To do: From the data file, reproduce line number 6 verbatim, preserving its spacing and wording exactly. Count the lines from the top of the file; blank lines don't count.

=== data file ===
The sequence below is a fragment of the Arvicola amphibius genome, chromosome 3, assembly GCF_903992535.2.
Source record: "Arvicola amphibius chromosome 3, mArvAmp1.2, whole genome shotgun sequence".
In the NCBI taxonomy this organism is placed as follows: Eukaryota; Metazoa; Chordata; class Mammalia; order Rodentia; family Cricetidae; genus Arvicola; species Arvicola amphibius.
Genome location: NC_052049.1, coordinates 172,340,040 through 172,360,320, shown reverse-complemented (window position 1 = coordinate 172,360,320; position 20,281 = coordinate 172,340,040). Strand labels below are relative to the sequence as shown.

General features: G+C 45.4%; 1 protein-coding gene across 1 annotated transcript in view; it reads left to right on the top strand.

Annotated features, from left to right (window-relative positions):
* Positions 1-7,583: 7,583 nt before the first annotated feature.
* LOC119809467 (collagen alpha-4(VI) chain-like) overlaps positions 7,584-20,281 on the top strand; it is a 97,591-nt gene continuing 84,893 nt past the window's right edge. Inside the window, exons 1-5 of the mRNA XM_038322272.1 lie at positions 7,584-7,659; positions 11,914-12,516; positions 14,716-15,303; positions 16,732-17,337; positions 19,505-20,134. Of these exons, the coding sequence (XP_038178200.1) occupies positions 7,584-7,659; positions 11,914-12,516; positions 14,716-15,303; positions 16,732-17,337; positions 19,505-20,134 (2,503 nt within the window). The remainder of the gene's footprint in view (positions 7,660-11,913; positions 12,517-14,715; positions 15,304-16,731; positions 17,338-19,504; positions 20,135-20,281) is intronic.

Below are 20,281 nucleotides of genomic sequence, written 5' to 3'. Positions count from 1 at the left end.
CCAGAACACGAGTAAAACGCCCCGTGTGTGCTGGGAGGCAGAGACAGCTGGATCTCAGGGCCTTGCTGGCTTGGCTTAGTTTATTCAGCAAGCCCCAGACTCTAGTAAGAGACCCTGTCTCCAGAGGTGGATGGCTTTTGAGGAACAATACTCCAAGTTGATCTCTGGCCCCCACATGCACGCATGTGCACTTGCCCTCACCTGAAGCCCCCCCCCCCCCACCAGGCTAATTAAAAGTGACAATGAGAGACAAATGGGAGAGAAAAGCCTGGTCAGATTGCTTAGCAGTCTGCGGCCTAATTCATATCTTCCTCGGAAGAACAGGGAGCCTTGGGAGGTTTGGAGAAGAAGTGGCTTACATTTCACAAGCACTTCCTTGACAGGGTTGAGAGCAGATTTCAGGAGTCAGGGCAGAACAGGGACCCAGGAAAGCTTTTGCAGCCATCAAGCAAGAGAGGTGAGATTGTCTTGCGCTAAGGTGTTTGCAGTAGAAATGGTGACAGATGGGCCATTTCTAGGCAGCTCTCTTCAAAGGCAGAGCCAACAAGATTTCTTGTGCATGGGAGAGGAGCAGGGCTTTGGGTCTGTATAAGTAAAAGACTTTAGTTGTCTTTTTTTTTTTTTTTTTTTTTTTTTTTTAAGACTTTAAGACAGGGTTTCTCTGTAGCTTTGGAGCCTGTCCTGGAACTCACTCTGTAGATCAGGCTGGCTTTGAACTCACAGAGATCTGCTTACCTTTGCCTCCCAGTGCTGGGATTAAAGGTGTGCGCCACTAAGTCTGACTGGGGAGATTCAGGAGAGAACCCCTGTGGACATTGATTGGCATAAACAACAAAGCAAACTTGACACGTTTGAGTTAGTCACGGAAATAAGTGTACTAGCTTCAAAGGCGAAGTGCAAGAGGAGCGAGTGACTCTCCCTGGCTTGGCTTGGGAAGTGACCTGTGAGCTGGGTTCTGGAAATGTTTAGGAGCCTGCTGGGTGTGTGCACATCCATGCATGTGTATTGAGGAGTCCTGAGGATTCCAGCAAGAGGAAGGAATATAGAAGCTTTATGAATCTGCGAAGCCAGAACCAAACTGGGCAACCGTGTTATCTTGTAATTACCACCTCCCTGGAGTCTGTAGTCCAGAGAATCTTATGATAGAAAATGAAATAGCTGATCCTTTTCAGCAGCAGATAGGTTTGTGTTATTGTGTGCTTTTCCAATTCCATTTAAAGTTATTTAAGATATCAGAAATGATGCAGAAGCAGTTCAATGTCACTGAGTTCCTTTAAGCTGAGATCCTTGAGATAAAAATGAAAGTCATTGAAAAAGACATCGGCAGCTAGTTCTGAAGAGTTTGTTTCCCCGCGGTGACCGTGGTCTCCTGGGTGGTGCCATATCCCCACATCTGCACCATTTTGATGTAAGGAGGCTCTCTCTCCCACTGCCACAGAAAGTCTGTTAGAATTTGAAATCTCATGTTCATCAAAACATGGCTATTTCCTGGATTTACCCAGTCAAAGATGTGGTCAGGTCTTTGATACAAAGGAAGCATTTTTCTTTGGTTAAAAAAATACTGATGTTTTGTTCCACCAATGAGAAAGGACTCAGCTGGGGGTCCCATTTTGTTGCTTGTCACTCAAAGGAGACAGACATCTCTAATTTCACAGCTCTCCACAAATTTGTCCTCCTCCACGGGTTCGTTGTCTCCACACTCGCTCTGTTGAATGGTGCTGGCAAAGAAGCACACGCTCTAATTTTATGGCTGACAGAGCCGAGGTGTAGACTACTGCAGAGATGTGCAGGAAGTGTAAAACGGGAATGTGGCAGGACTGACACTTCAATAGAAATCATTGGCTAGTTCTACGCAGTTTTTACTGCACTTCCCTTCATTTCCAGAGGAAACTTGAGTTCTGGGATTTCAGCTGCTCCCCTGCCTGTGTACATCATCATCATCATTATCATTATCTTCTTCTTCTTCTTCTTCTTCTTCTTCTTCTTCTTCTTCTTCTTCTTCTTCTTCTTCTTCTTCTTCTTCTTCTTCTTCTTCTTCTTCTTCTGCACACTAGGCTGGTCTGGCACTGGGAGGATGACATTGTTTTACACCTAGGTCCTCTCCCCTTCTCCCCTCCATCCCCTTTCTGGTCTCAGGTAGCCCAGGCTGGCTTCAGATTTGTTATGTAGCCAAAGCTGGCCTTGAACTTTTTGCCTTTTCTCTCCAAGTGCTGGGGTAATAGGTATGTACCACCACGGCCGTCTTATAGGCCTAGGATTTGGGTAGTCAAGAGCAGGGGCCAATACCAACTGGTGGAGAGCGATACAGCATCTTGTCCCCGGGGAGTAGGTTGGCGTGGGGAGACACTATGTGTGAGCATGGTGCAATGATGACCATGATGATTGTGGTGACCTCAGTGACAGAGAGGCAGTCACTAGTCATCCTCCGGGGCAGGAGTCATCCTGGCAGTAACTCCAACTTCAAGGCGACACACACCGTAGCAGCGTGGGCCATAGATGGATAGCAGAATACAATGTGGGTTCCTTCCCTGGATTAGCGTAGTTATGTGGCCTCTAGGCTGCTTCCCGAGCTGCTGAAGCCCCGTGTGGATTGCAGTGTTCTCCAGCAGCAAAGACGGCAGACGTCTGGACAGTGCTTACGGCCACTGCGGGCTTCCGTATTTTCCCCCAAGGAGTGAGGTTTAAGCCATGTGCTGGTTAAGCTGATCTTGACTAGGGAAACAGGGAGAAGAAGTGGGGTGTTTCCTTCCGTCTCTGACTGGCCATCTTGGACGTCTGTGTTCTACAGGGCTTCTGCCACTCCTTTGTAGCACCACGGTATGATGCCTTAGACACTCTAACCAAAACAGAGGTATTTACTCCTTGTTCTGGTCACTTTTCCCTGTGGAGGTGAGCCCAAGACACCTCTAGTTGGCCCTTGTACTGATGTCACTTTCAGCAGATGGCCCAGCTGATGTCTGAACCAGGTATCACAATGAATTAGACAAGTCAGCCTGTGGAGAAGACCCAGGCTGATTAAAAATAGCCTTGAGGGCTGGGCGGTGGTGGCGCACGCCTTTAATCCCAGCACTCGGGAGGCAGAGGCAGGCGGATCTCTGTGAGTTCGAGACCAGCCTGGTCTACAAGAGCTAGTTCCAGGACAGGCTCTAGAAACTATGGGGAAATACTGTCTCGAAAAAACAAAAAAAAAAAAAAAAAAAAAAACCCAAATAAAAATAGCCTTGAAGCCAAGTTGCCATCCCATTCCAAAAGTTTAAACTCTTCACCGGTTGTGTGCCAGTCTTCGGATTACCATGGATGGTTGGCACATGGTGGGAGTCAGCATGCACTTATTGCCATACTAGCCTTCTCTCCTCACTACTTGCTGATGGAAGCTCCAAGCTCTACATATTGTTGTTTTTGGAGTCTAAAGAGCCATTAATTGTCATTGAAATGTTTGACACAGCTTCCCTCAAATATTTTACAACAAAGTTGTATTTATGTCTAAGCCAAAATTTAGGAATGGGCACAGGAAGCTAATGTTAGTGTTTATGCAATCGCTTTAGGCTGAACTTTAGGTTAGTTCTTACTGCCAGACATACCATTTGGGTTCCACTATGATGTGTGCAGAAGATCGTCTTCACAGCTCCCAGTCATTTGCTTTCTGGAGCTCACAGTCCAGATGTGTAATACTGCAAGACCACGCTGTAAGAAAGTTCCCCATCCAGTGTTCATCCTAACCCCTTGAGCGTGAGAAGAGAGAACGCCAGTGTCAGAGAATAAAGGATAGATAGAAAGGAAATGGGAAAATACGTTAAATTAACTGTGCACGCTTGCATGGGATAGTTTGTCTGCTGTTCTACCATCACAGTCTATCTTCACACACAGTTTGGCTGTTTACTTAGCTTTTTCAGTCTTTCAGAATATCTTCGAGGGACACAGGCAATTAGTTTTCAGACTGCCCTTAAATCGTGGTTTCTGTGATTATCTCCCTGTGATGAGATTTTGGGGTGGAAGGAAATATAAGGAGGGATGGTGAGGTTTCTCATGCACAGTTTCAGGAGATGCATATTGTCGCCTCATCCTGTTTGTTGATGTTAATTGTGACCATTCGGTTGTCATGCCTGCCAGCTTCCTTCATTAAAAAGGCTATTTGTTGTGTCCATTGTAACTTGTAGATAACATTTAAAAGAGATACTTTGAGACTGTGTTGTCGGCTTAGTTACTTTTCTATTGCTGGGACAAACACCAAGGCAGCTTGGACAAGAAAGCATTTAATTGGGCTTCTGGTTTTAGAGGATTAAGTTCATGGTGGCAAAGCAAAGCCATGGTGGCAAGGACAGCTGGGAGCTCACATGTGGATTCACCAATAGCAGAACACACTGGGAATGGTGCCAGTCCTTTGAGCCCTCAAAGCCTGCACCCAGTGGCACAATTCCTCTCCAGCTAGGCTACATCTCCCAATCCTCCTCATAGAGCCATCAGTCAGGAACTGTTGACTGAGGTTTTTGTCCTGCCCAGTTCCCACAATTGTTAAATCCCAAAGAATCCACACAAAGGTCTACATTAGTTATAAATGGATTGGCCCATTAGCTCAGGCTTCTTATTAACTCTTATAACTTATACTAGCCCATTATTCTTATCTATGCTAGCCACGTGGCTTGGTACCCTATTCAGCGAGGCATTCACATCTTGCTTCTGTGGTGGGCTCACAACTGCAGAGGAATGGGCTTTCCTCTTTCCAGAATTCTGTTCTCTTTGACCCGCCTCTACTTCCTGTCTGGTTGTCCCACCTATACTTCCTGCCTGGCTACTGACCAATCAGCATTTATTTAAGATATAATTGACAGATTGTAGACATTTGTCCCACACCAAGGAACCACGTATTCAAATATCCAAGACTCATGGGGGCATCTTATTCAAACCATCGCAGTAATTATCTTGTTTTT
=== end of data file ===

Annotated features, from left to right (window-relative positions):